Judge sees no evidence juror was bribed in Iowa civil trial
IOWA CITY, Iowa (AP) — A judge declined to order a new trial Tuesday in an Iowa medical malpractice case, saying an investigation turned up no evidence to support an anonymous letter that claimed a juror was bribed.
Judge Chad Kepros on Tuesday unsealed the anonymous typed letter that he received in March 2016, which triggered an unusual two-year jury tampering investigation and continues to baffle those involved in the case.
The letter’s author claimed to be a juror in a trial that ended days earlier with a 7-1 verdict in favor of the University of Iowa Hospitals and Clinics and against a Tama couple whose daughter suffered severe brain injuries during birth. The couple argued the girl’s injuries could have been prevented had doctors performed a ceasaran section sooner on her mother and was seeking more than $10 million in damages.
The author told Kepros that an unknown man “handed me a padded envelope” with $5,000 cash and told the juror, “I hope you’ll find for the defendants.” The author told Kepros that accepting the bribe and convincing other jurors to rule for the hospital was “driving me crazy” and “that little girl deserve better.”
Kepros asked for a criminal investigation into the letter. The parents, Robert and Jill Todd of Tama, requested a new trial, saying the verdict was tainted by the possibility of a bribe.
The lead investigator concluded that the letter was most likely a hoax written by the dissenting juror, who was upset with the verdict and perhaps trying to get a new trial for the family. But the juror has denied the allegation and no charges have been filed due to lack of proof.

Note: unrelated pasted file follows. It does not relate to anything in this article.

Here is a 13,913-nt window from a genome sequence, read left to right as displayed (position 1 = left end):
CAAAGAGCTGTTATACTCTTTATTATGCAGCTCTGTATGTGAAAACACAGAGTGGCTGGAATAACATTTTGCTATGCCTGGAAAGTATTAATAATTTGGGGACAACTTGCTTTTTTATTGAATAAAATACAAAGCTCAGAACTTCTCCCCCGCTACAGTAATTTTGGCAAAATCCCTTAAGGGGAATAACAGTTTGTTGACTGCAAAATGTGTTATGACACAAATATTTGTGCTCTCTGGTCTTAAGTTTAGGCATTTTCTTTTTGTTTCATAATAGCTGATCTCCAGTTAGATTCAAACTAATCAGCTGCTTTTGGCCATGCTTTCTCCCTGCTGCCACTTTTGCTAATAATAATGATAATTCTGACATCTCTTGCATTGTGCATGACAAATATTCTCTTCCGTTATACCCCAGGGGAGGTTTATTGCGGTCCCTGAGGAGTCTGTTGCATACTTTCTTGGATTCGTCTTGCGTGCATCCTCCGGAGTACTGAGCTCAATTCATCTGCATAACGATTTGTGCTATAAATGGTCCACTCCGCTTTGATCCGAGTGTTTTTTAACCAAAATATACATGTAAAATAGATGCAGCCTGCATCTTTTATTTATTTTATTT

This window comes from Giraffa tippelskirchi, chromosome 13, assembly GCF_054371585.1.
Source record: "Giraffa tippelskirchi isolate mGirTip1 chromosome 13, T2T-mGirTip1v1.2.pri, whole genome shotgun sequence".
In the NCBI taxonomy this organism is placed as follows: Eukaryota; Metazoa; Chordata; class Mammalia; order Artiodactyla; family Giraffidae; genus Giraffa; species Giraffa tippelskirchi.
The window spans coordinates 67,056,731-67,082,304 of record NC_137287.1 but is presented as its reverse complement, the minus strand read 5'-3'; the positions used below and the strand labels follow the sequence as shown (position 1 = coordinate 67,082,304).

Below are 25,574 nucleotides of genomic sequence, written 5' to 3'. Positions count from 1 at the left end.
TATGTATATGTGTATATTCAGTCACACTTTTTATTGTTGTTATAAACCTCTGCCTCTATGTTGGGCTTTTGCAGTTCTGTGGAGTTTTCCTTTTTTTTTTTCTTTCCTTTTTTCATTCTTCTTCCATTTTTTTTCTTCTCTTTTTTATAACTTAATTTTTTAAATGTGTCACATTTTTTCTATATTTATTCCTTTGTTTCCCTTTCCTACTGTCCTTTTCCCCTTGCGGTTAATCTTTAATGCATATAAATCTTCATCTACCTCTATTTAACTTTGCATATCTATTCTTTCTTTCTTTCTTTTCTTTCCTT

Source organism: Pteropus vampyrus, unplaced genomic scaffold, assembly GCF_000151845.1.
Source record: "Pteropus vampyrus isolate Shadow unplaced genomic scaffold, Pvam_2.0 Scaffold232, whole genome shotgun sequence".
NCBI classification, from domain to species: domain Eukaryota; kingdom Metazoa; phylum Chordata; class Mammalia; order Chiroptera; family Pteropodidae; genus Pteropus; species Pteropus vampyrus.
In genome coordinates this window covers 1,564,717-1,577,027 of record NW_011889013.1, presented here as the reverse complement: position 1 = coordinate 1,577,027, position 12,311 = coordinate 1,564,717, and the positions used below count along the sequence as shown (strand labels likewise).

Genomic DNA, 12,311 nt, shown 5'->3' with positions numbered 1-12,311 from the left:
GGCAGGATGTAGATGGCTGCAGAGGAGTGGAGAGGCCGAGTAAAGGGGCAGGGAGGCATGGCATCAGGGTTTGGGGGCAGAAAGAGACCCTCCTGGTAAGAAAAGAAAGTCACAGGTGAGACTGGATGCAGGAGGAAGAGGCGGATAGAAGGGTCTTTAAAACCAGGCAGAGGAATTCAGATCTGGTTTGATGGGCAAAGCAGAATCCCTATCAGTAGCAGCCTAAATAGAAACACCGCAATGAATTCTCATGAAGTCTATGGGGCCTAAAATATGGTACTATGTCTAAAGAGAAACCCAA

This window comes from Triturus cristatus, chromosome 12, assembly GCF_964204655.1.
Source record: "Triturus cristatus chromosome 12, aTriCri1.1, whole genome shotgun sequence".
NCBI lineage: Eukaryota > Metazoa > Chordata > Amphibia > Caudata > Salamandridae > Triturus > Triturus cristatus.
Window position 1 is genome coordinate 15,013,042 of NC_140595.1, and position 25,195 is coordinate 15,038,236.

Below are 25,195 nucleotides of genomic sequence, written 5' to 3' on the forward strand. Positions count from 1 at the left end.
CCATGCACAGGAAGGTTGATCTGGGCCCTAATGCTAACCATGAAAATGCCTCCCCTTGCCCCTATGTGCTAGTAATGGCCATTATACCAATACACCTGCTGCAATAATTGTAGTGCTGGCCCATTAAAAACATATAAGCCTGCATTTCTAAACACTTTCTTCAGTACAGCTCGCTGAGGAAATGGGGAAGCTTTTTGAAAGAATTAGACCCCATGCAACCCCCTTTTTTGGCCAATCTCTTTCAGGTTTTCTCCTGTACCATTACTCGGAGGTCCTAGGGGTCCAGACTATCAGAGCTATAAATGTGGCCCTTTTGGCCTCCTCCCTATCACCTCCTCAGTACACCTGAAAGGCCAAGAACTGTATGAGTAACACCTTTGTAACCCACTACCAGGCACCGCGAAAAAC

An attorney for the Todds accused investigators of rushing to judgment, saying they failed to fully investigate the possibility that a juror was actually bribed. Since it’s unclear, attorney Martin Diaz argued, a judge should order a new trial in the interest of justice.
In a detailed ruling Tuesday, Kepros said the best evidence suggests the letter was a hoax by the dissenting juror, whom he identified as “Juror X.” Kepros noted that man asked how to contact the judge after the trial and spoke with the Todds’ attorney afterward.
But Kepros said he cannot rule out other possibilities. He noted another juror, “Juror Y,” has come under scrutiny for odd behavior and inconsistent testimony. “Juror Y” wasn’t responsive to the investigator’s requests for an interview or fingerprints and his “reasons for his lack of responsiveness are suspect,” Kepros noted.
In any event, Kepros said that investigators found no evidence that a bribe was offered or accepted despite considerable effort. He said overturning the verdict based on an anonymous allegation would be “contrary to the fair administration of justice.”
“To find otherwise would mean that anyone aggrieved by a jury verdict could obtain a do-over with little effort, minimal risk, and the cost of a postage stamp,” Kepros wrote.